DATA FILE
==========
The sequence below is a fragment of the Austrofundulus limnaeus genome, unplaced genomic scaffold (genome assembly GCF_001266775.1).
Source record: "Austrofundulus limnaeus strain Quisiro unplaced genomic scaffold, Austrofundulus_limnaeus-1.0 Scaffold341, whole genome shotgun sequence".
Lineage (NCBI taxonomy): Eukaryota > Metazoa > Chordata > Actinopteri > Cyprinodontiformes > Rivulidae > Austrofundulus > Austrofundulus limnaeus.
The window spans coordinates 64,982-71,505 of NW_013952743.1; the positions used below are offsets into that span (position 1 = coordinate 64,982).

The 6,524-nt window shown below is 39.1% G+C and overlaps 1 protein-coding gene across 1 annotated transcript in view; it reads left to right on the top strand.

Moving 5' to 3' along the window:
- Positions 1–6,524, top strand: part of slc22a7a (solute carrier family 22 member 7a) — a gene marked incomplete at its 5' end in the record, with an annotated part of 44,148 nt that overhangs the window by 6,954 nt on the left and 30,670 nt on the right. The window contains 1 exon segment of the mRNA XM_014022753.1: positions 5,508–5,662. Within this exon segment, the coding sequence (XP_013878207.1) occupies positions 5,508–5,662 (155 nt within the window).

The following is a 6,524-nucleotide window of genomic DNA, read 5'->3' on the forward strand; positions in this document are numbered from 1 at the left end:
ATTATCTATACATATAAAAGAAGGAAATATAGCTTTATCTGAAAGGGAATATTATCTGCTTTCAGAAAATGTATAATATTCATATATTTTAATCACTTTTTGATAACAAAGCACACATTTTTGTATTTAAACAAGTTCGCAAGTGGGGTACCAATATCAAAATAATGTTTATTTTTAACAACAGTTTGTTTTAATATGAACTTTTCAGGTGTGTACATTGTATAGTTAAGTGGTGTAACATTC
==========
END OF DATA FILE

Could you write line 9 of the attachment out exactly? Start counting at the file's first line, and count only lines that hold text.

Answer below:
ATTATCTATACATATAAAAGAAGGAAATATAGCTTTATCTGAAAGGGAATATTATCTGCTTTCAGAAAATGTATAATATTCATATATTTTAATCACTTTTTGATAACAAAGCACACATTTTTGTATTTAAACAAGTTCGCAAGTGGGGTACCAATATCAAAATAATGTTTATTTTTAACAACAGTTTGTTTTAATATGAACTTTTCAGGTGTGTACATTGTATAGTTAAGTGGTGTAACATTC